Charlie Hebdo is struggling with an annual security bill of €1.5 million (£1.32m) as President Emmanuel Macron leads commemorations on the third anniversary of the terror attack on the satirical weekly on Sunday.
Sales have slumped after surging to an unprecedented 7 million copies following the attack on 7 January 2015.
Saïd and Chérif Kouachi murdered 12 people including five cartoonists and journalists, all household names in France.
The attack triggered a wave of international solidarity.
Many people defended Charlie Hebdo’s characteristically provocative, irreverent cartoons, which often lampoon the Prophet Mohammed.
Public support for the weekly has since fallen after its cartoons caused offence by poking fun at earthquake and terror victims.
Sales of the niche newspaper have tumbled back to about 30,000, close to pre-attack levels. But death threats continue to flood in on social media, forcing the newspaper to install security systems and hire bodyguards in addition to police protection.
In its latest issue, under the headline “Three years in a tin can,” Laurent Sourisseau, the director of the publication and its main shareholder, complained that Charlie has been left to fend for itself.
“Is it normal for a newspaper in a democratic country that one out of every two copies sold goes on paying for the security of its offices?”, wrote Riss, as he is known.
The attack and others that killed a policewoman and four Jews the same week horrified the nation.
Nearly four million people marched through Paris days later under the banner “Je Suis Charlie”, and David Cameron and other world leaders joined the march and the slogan became a global rallying cry for supporters of free speech.
Since then, 241 people have died in a wave of terror attacks in France. Even in the aftermath of the Charlie Hebdo shootings, some commentators, especially outside France, expressed concern about its repeated jibes at the Prophet Mohammed, arguing that they showed a lack of cultural sensitivity.
An increasing number of French people now believe the weekly takes satire beyond the boundaries of good taste.
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Several issues drew sharp criticism for lampooning those killed when a Russian airliner was downed over Egypt in an attack claimed by Isil in 2016, poking fun at Alan Kurdi, a Syrian migrant boy found dead on a Turkish beach in September 2015, and joking about the victims of a 2016 earthquake in Italy.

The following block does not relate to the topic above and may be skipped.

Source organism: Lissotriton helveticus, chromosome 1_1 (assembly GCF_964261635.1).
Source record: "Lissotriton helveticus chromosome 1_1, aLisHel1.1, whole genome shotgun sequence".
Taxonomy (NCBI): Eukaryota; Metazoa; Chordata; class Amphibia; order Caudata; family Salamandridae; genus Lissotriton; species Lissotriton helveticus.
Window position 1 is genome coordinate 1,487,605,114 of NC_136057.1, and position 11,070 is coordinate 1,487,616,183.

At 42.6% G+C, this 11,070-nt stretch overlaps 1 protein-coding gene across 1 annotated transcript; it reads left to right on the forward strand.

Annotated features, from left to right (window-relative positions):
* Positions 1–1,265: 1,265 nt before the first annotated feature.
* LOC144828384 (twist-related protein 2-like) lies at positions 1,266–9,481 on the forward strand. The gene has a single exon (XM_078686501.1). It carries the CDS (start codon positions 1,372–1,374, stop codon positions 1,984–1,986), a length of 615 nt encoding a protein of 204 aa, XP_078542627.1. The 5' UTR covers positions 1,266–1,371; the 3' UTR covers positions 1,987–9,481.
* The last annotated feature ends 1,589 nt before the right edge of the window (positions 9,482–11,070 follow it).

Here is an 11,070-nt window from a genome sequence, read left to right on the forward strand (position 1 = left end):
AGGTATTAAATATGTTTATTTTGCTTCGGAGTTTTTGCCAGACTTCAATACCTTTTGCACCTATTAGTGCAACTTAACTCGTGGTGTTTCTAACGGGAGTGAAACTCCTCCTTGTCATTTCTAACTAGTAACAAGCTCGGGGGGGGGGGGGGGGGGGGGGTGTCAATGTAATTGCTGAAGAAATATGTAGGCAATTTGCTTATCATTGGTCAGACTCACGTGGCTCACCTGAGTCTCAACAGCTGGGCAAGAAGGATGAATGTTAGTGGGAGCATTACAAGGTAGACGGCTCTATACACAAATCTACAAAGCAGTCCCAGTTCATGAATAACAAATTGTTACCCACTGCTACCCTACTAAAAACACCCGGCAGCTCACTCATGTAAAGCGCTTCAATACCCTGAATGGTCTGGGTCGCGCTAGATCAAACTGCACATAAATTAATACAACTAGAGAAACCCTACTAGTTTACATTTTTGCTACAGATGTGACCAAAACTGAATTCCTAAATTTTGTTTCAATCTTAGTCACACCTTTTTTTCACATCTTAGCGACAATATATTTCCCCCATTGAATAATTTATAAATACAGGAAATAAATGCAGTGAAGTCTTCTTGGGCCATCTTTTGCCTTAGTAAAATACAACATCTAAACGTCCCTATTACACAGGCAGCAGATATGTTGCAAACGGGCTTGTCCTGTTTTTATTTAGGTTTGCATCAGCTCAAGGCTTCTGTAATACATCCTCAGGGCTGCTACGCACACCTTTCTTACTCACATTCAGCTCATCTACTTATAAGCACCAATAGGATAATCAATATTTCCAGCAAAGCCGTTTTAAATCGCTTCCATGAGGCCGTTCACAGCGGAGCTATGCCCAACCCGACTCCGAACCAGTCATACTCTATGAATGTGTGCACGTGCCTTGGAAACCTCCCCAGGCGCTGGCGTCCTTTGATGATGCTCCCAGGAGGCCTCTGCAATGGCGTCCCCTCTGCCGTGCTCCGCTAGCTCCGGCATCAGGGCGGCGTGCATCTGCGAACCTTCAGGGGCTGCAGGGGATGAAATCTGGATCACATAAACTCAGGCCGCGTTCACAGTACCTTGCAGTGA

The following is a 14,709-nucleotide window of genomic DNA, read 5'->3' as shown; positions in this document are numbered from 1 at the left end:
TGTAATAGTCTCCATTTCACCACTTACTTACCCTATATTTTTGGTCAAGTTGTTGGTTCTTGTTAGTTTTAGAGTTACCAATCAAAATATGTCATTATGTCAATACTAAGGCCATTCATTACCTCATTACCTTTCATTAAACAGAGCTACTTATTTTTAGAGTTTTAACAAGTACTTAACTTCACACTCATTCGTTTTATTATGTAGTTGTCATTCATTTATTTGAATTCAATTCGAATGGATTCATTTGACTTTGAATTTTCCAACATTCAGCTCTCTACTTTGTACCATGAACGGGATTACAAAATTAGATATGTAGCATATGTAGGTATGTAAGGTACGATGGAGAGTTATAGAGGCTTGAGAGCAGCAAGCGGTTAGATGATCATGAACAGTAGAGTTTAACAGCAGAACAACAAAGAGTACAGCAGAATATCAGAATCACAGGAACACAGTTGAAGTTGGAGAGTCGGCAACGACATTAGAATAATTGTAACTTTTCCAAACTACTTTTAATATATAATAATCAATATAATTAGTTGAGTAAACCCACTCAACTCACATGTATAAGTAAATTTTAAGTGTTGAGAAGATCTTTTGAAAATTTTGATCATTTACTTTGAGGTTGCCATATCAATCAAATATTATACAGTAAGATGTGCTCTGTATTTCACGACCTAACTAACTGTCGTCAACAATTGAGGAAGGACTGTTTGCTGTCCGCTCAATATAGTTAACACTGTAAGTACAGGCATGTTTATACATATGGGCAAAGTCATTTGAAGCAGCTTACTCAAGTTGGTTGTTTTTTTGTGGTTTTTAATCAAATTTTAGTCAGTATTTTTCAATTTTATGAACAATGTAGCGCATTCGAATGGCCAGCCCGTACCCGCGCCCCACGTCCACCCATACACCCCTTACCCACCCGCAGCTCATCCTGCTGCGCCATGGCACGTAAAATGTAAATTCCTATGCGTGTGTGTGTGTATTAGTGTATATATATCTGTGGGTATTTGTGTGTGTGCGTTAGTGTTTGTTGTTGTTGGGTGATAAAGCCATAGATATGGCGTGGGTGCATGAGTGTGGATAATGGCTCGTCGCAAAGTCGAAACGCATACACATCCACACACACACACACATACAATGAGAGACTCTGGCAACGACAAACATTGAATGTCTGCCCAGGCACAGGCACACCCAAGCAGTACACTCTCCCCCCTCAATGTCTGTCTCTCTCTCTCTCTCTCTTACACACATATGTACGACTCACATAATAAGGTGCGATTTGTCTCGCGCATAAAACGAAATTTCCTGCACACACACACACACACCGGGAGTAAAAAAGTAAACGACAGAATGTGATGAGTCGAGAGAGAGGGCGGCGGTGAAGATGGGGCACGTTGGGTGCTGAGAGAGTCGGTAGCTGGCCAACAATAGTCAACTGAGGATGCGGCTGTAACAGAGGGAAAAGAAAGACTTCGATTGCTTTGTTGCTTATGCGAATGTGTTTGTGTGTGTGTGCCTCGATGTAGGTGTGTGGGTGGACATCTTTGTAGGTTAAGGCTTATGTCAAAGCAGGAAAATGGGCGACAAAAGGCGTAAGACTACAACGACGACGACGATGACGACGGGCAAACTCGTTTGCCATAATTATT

Guillaume Erner, a journalist at the newspaper, said that the country had turned its back on Charlie after turning it into a symbol.
“Amazingly, we are not very much supported by the country,” he said. “The country wanted us to be angels. We are not angels at all.”
Hostility to Charlie Hebdo often arose from a failure to understand its abrasive, iconoclastic humour, rooted in the student rebellions of the 1960s, he argued.
Those identifying with the motto “Je Suis Charlie” have fallen from 71 per cent two years ago to 61 per cent today, according to a poll by the national Institute for Public Opinion (IFOP).
The survey was released as 1,500 people, including a host of French celebrities and politicians, attended a memorial event on Saturday at the slightly incongruous venue of the Folies Bergères cabaret, best known for musical productions featuring showgirls.
Younger French people and the less well-off are the least likely to back Charlie, the poll indicated. Among those who do not identify with the motto “Je Suis Charlie”, 38 per cent believe that the newspaper’s cartoons and satire “go too far”.
Philippe Val, a former director of the newspaper, said: “If people are no longer with Charlie, if Charlie disappears, it will mean that while Daesh (Isil) may have been defeated on the ground in Syria, but here in France, they’ve won.”
Among those at the Folies Bergères were Manuel Valls, a former prime minister, Inna Shevchenko, the founder of the Femen group known for topless feminist protests, and the Bangladeshi writer Taslima Nasreen, forced into exile after an Islamist group put a price on her head.
Charlie Hebdo itself was represented by its editor-in-chief, Gérard Biard, but many staffers stayed away for security reasons.
Mr Macron is to visit the site of the attack in eastern Paris on Sunday and government ministers will attend a memorial ceremony.